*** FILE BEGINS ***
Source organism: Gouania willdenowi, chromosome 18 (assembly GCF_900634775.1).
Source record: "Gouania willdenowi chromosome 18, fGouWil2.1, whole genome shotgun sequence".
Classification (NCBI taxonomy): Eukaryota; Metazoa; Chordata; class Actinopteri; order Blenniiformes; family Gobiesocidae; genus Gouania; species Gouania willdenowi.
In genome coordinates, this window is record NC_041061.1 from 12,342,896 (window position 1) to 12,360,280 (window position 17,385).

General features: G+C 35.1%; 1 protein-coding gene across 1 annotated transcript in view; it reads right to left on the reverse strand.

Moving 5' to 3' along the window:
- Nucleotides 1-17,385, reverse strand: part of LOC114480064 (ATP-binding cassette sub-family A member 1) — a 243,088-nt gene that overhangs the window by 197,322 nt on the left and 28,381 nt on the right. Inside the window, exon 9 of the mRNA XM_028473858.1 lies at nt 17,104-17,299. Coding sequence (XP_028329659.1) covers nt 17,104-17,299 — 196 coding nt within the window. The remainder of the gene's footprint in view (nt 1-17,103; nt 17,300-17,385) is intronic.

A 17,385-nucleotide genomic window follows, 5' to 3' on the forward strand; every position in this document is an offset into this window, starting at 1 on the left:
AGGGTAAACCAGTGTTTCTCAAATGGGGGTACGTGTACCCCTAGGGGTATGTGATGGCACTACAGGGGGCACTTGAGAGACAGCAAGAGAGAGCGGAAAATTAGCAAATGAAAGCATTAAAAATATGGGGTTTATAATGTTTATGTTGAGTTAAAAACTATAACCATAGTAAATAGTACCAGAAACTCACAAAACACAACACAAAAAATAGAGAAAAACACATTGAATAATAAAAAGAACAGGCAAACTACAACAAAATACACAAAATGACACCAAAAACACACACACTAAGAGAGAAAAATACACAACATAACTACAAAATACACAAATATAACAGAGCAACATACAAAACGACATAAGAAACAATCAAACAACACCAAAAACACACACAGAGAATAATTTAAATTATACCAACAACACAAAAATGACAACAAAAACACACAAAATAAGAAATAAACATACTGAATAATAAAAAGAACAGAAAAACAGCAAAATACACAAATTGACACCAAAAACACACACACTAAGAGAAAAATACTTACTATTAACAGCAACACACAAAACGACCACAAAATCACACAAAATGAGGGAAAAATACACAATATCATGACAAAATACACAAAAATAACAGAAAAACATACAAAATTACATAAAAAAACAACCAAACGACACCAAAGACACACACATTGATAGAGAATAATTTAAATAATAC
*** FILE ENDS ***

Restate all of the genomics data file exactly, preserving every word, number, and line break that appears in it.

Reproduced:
Source organism: Gouania willdenowi, chromosome 18 (assembly GCF_900634775.1).
Source record: "Gouania willdenowi chromosome 18, fGouWil2.1, whole genome shotgun sequence".
Classification (NCBI taxonomy): Eukaryota; Metazoa; Chordata; class Actinopteri; order Blenniiformes; family Gobiesocidae; genus Gouania; species Gouania willdenowi.
In genome coordinates, this window is record NC_041061.1 from 12,342,896 (window position 1) to 12,360,280 (window position 17,385).

General features: G+C 35.1%; 1 protein-coding gene across 1 annotated transcript in view; it reads right to left on the reverse strand.

Moving 5' to 3' along the window:
- Nucleotides 1-17,385, reverse strand: part of LOC114480064 (ATP-binding cassette sub-family A member 1) — a 243,088-nt gene that overhangs the window by 197,322 nt on the left and 28,381 nt on the right. Inside the window, exon 9 of the mRNA XM_028473858.1 lies at nt 17,104-17,299. Coding sequence (XP_028329659.1) covers nt 17,104-17,299 — 196 coding nt within the window. The remainder of the gene's footprint in view (nt 1-17,103; nt 17,300-17,385) is intronic.

A 17,385-nucleotide genomic window follows, 5' to 3' on the forward strand; every position in this document is an offset into this window, starting at 1 on the left:
AGGGTAAACCAGTGTTTCTCAAATGGGGGTACGTGTACCCCTAGGGGTATGTGATGGCACTACAGGGGGCACTTGAGAGACAGCAAGAGAGAGCGGAAAATTAGCAAATGAAAGCATTAAAAATATGGGGTTTATAATGTTTATGTTGAGTTAAAAACTATAACCATAGTAAATAGTACCAGAAACTCACAAAACACAACACAAAAAATAGAGAAAAACACATTGAATAATAAAAAGAACAGGCAAACTACAACAAAATACACAAAATGACACCAAAAACACACACACTAAGAGAGAAAAATACACAACATAACTACAAAATACACAAATATAACAGAGCAACATACAAAACGACATAAGAAACAATCAAACAACACCAAAAACACACACAGAGAATAATTTAAATTATACCAACAACACAAAAATGACAACAAAAACACACAAAATAAGAAATAAACATACTGAATAATAAAAAGAACAGAAAAACAGCAAAATACACAAATTGACACCAAAAACACACACACTAAGAGAAAAATACTTACTATTAACAGCAACACACAAAACGACCACAAAATCACACAAAATGAGGGAAAAATACACAATATCATGACAAAATACACAAAAATAACAGAAAAACATACAAAATTACATAAAAAAACAACCAAACGACACCAAAGACACACACATTGATAGAGAATAATTTAAATAATAC